Bond Market Vigilantes Are Very, Very Quiet

Janet Yellen in Washington on May 7 Photograph by Andrew Harrer/Bloomberg

The bond market punishes any government that lets inflation get out of control by driving up the country’s interest rates and raising its borrowing costs. Strengthening economic growth makes the bond vigilantes nervous because a robust economy tends to inflate. Lately, the U.S. bond market has been preternaturally calm. Traders in the market, whose livelihood is based on their ability to detect which way interest rates are heading, predict that rates are not headed much higher.

In fact, Bloomberg News reports, there is “deepening concern among bond investors that tepid wage growth and a lack of inflation will persist for years to come.” The story quotes Margaret Kerins, the Chicago-based head of fixed-income strategy at Bank of Montreal: “Potential growth is a huge determinant of that long-term rate and most people are buying into the idea of lower potential growth.”

This is good news and bad news. It’s good news in that it keeps the federal government’s borrowing costs low and indicates that inflation isn’t likely to start eroding workers’ paychecks anytime soon. It’s bad news in that if the vigilantes are right, long-term unemployment will remain a stubborn problem.

I spoke on Tuesday with David Robin, a New York-based interest rate strategist for Newedge, a derivatives broker owned by Société Générale. He thinks the federal funds rate—the overnight interbank lending rate that the Fed controls—may not ever get higher than 2 percent or 2.5 percent in this business cycle. Federal Reserve Chairman Janet Yellen will keep monetary policy easy to encourage growth and job creation, predicts Robin.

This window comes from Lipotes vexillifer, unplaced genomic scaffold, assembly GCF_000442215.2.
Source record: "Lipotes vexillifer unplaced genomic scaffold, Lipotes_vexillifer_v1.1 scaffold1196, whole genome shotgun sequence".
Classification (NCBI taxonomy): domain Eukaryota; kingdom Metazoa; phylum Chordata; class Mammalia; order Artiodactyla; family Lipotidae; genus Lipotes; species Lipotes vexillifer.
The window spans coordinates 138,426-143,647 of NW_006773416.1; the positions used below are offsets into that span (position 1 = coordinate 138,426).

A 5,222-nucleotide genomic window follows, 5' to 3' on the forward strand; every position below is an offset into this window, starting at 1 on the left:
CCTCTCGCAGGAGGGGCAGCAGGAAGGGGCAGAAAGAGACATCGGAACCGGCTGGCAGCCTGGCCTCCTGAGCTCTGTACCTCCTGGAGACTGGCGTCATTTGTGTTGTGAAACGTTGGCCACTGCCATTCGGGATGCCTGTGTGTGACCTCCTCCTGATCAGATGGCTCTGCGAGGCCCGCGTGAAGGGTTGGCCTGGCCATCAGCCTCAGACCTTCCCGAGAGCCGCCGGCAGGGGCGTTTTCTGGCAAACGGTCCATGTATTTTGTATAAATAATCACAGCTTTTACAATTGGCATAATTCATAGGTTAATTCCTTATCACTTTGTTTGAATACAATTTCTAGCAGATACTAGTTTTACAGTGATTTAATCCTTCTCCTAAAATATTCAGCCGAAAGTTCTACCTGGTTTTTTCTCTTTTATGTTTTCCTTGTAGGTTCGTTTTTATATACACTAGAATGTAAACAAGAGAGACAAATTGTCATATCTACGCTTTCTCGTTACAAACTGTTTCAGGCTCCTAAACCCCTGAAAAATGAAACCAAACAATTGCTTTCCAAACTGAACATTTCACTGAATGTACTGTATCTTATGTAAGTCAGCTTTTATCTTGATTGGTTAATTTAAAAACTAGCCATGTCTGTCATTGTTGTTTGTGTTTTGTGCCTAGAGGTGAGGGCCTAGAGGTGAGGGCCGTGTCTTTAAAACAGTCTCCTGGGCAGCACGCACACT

Rates are low because the market thinks Yellen is dovish enough to keep a lid on interest rates, but not so dovish that she will allow inflation to break out, Robin says.

The market is acting as if the Federal Reserve’s own policymakers are too high in their forecast of rising rates. According to projections released on March 19, members of the Federal Open Market Committee had a median forecast for the federal funds rate of 1 percent for the end of 2015 and 2.25 percent for the end of 2016. But according to data compiled by Bloomberg, traders in the futures market don’t see the rate edging above 1 percent until May 2016. In the more actively traded Eurodollar futures market, 90-day borrowing costs aren’t expected to go above 1 percent until March 2016 or above 2 percent until March 2017. (Those rates run a bit higher than the federal funds rate.)

Fed policymakers disagree among themselves about where rates are headed. The “dot plot” of rate forecasts that the Fed released in March doesn’t have names attached to the dots, but strategists believe that Yellen and New York Fed President William Dudley are probably among those with lower dots—i.e., rate forecasts. In a May 20 speech, Dudley said that historically, if inflation was running at the Fed’s new target rate of 2 percent, the federal funds rate would be about 4.25 percent. But because of scarring from the 2007-09 recession, aging of the workforce, and tougher bank regulation, he said he expects that this time around, the stable federal funds rate in a time of 2 percent inflation would be “well below” 4.25 percent. “Precisely how much lower is difficult to say at this point in time,” Dudley told the New York Association for Business Economics.

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